Choosing the Chartered Financial Consultant (ChFC) ® Designation over the Certified Financial Planner (CFP) ® Certification
Certified Financial Planner (CFP) ® is the media love child for financial advisor designations. It should be, as $11.7 million of the CFP ® Board’s annual budget goes towards marketing. Their name recognition outranks Chartered Financial Consultant (ChFC) ® by 5 to 1 with the general public. But does that mean it’s a better designation for training financial advisors to actually serve their clients, or is it just marketing hype?
I consider both the Chartered Financial Consultant, ChFC ® and the Certified Financial Planner, CFP® certifications to be held in highest regard and most valuable for offering financial planning advice. Whereas nearly anyone in the financial field can refer to themselves as financial advisors or financial planners, not all are equally qualified. The required course study of the ChFC® and CFP® establishes those that earned the designation as experts in the field. Insurance agents, investment advisor representatives and brokers without these credentials haven’t completed the arduous course work and testing to prove their expertise. In my opinion, these are standards that are critical when preparing a family’s financial future.
And when it comes to retirement planning, my thoughts were that no matter how difficult it was to study and meet the criteria for the designation, it was critical. My clients have worked their entire lives and sacrificed to save for their retirement. They are literally placing their money and all their trust in my hands for their future. I owed it to them to prove that I’m worthy, by earning the certification.
The ChFC ®and CFP® designations are very similar. Both course studies include basic financial planning, insurance planning, income taxation, retirement planning, investments, estate planning fundamentals, with a mandatory exam to be passed after each course. Each also has continuing education requirements of 30 hours every two years and a mandatory ethics class.
Both ChFC ®and CFP® are held to a fiduciary standard by their issuing bodies. That simply means they are held to a higher standard in the financial industry and are bound to put their client’s best interest above their own. Other financial advisors and insurance agents might operate based upon “suitability” which permits them to choose from an array of products or solutions that may actually be to the best advantage of the representative, not the client, as long as the product is suitable.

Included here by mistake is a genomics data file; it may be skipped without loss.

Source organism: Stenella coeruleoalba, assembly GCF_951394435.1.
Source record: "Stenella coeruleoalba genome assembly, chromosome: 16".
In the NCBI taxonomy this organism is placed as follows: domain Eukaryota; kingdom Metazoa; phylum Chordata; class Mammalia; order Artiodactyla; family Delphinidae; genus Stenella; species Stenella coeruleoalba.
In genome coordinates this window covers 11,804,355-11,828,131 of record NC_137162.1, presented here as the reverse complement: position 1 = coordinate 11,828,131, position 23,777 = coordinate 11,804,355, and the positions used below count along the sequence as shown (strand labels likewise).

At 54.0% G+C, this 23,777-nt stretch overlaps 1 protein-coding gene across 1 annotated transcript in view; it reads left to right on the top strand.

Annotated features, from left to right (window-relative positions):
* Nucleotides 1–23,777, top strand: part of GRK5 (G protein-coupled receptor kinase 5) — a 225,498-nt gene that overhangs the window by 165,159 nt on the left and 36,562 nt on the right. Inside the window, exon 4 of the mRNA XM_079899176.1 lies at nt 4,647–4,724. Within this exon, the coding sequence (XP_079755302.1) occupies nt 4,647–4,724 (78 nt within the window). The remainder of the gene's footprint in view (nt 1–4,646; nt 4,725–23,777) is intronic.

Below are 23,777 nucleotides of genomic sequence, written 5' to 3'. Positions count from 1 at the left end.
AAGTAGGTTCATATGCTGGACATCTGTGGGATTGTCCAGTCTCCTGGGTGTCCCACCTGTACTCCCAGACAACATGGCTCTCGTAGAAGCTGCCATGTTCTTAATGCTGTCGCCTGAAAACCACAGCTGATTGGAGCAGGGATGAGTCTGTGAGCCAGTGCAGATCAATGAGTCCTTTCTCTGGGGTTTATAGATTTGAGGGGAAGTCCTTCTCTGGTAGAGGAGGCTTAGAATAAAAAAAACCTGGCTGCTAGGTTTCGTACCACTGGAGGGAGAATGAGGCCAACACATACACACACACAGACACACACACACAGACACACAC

While the CFP® is issued by Certified Financial Planner Board of Standards, founded in 1985, the ChFC® is earned from the The American College of Financial Services, which began in 1927.
The courses are very similar, however the ChFC® designation has more course requirements. Both the ChFC® and CFP® will study the same core curriculum, but the ChFC® requires two additional college-level courses that focus on specific personal finance topics, including building a comprehensive financial plan.
Although the CFP® does require passing a Board Exam and a 4-year degree, The ChFC® is a more elite group of only 55,000 designation holders, as opposed to 78,000 CFPs.
What attracted me to the ChFC® program was that I felt the curriculum was very thorough and would be very applicable to the clients I serve. Chartered Financial Consultants® live by a philosophy that investments are simply components in an overall financial strategy, not financial solutions in themselves. The course work was essential training in how to create integrated financial strategies using not only investments, but also methods for tax management, wealth accumulation, wealth preservation and tax-managed wealth transfer. This knowledge has been key to implementing detailed financial strategies throughout the years and helping my clients pursue their long-term goals.
When I compared the two programs, I knew that the CFP® program was more recognizable and that it would certainly be a better choice from a sales and marketing perspective. I knew fully well that many people might dismiss me without understanding the advanced curriculum associated with the ChFC® program. However, I believed at a starting point, it was more important to have the knowledge and skills over titles. Proving my acumen has been much stronger for my practice than letters behind my name.
I’m glad I chose to pursue the ChFC® designation first, as I use those skills every day. I also happen to believe that the CFP® program is a strong program. As I’ve already learned most of the course content, adding that certification will essentially be as simple as passing the board exam. So, you might ask why I don’t already have the CFP® designation, too.
My only hesitancy is that I must memorize advanced financial formulas for the board exam. Yes, I had to learn them for the ChFC® as well, but since I don’t hand write my financial plans, they’ve been forgotten in time. How did I forget? Because the best financial planners utilize advanced software with high tech financial programs built in, which go way beyond hand written formulas. It’s much more efficient and effective to have the skills to navigate cutting edge fin-tech!
Yes, I feel that part of the exam is antiquated. And I also don’t believe the CFP® designation will add to my proficiency. Yet, I am relenting and plan to earn the certification in 2020. It may not add anything tangible to my ability to financially plan for my clients, but I realize, for some, a few extra letters behind my name may inspire more confidence in my investment advice.
I’ll always stand firm in my belief that designations and certifications are only as important as the skill set that they add to an advisor. And what’s most important isn’t the advisor’s status, but the needs of the clients and the solutions that the advisor provides on a one-on-one basis.